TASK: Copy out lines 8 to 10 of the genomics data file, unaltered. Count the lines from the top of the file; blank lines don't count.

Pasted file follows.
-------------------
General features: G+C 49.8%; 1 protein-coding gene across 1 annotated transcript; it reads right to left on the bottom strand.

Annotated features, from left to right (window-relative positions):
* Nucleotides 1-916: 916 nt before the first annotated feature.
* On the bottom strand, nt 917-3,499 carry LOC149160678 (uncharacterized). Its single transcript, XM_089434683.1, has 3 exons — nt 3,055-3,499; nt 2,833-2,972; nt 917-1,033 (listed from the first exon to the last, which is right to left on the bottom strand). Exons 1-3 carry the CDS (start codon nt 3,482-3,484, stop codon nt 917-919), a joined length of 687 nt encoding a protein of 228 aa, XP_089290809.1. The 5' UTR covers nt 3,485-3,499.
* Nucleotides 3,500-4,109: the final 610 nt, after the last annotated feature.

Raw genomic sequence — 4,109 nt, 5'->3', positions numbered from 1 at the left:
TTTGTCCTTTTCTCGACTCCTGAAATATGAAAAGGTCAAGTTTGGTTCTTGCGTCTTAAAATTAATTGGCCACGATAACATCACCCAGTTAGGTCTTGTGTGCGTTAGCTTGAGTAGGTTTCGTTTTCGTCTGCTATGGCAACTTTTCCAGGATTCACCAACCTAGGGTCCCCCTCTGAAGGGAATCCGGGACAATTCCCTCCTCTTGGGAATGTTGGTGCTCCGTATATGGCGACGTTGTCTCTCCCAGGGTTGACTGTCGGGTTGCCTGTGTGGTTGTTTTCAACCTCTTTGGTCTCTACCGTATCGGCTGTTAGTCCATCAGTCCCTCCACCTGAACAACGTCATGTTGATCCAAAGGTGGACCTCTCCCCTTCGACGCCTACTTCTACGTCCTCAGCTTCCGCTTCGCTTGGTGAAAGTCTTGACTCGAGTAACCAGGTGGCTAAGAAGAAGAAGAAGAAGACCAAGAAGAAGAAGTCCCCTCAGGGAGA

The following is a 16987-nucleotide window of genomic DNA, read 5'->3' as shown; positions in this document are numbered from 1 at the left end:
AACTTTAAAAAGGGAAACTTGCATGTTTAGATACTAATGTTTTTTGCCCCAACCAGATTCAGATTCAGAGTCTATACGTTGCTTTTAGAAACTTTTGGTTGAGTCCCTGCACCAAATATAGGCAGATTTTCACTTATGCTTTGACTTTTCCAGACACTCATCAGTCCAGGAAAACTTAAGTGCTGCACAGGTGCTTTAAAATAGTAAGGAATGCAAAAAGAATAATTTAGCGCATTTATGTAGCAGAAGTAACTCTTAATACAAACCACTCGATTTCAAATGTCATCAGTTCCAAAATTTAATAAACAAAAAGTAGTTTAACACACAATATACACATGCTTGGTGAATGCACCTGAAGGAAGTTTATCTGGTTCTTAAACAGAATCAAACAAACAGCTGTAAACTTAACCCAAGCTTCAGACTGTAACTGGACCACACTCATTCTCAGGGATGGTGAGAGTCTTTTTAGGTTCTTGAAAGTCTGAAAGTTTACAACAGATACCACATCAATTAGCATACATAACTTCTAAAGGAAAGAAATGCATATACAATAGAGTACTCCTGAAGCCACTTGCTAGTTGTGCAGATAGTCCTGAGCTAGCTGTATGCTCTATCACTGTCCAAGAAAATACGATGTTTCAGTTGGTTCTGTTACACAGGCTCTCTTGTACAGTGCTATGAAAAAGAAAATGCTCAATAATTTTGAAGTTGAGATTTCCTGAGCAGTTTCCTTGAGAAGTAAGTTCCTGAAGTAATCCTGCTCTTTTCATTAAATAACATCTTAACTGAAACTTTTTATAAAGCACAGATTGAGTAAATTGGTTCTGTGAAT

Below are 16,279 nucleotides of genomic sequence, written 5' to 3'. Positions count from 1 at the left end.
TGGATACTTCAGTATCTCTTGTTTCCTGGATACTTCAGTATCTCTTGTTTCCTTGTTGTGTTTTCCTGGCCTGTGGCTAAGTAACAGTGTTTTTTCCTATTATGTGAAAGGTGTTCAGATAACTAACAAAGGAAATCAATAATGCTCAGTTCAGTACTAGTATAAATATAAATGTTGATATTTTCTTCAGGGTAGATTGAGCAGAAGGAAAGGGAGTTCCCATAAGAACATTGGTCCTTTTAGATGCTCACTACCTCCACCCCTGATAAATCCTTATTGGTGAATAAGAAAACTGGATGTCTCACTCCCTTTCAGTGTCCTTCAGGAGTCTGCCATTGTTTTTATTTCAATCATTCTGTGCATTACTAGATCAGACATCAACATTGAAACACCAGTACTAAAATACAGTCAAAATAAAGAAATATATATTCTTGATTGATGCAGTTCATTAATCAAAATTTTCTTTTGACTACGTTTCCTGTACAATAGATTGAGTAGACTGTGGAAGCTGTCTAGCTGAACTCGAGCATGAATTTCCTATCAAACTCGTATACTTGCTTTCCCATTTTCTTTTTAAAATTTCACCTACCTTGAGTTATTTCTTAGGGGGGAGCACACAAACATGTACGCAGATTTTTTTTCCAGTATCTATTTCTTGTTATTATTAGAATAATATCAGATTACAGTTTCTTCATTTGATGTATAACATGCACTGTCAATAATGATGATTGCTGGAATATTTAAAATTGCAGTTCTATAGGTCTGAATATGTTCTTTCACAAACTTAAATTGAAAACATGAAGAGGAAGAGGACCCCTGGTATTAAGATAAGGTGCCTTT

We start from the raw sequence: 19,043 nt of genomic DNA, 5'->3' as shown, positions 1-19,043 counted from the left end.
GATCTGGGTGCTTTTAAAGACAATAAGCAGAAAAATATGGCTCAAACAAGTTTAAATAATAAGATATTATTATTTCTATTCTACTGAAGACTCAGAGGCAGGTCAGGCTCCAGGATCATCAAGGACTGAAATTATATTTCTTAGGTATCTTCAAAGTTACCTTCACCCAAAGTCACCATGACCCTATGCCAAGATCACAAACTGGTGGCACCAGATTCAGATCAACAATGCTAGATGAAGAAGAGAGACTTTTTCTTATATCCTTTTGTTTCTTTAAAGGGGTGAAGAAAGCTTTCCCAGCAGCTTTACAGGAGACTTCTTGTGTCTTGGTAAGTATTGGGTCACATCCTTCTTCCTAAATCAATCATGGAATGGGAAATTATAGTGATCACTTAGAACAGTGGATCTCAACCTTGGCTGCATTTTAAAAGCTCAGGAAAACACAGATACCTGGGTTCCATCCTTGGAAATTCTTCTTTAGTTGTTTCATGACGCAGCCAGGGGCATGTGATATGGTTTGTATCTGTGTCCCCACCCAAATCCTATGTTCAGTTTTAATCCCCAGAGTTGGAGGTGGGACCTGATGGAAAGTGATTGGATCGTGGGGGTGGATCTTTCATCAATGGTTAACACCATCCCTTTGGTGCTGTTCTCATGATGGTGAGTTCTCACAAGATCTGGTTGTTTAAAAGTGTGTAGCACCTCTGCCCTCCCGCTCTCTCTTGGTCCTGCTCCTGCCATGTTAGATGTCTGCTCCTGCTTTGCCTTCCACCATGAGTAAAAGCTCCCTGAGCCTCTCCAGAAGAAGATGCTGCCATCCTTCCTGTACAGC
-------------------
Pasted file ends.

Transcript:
The following is a 16987-nucleotide window of genomic DNA, read 5'->3' as shown; positions in this document are numbered from 1 at the left end:
AACTTTAAAAAGGGAAACTTGCATGTTTAGATACTAATGTTTTTTGCCCCAACCAGATTCAGATTCAGAGTCTATACGTTGCTTTTAGAAACTTTTGGTTGAGTCCCTGCACCAAATATAGGCAGATTTTCACTTATGCTTTGACTTTTCCAGACACTCATCAGTCCAGGAAAACTTAAGTGCTGCACAGGTGCTTTAAAATAGTAAGGAATGCAAAAAGAATAATTTAGCGCATTTATGTAGCAGAAGTAACTCTTAATACAAACCACTCGATTTCAAATGTCATCAGTTCCAAAATTTAATAAACAAAAAGTAGTTTAACACACAATATACACATGCTTGGTGAATGCACCTGAAGGAAGTTTATCTGGTTCTTAAACAGAATCAAACAAACAGCTGTAAACTTAACCCAAGCTTCAGACTGTAACTGGACCACACTCATTCTCAGGGATGGTGAGAGTCTTTTTAGGTTCTTGAAAGTCTGAAAGTTTACAACAGATACCACATCAATTAGCATACATAACTTCTAAAGGAAAGAAATGCATATACAATAGAGTACTCCTGAAGCCACTTGCTAGTTGTGCAGATAGTCCTGAGCTAGCTGTATGCTCTATCACTGTCCAAGAAAATACGATGTTTCAGTTGGTTCTGTTACACAGGCTCTCTTGTACAGTGCTATGAAAAAGAAAATGCTCAATAATTTTGAAGTTGAGATTTCCTGAGCAGTTTCCTTGAGAAGTAAGTTCCTGAAGTAATCCTGCTCTTTTCATTAAATAACATCTTAACTGAAACTTTTTATAAAGCACAGATTGAGTAAATTGGTTCTGTGAAT

Below are 16,279 nucleotides of genomic sequence, written 5' to 3'. Positions count from 1 at the left end.